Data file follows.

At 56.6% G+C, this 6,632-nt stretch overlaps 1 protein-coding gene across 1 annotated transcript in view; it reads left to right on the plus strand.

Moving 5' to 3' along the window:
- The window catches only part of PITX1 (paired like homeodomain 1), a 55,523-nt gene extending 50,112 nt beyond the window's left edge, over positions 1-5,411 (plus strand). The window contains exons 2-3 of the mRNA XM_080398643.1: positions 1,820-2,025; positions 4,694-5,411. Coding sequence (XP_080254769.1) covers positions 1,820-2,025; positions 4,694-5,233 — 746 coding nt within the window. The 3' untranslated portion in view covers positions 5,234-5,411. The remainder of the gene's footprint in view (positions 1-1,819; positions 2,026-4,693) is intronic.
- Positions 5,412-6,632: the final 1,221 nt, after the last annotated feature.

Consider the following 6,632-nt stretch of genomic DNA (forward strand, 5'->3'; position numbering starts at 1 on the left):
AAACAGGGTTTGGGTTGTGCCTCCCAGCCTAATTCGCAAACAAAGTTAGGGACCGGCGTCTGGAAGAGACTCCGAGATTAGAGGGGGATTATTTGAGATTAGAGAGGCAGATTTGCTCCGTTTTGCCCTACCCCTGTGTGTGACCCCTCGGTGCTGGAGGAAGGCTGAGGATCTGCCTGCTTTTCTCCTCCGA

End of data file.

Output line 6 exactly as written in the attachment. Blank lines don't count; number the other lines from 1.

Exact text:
AAACAGGGTTTGGGTTGTGCCTCCCAGCCTAATTCGCAAACAAAGTTAGGGACCGGCGTCTGGAAGAGACTCCGAGATTAGAGGGGGATTATTTGAGATTAGAGAGGCAGATTTGCTCCGTTTTGCCCTACCCCTGTGTGTGACCCCTCGGTGCTGGAGGAAGGCTGAGGATCTGCCTGCTTTTCTCCTCCGA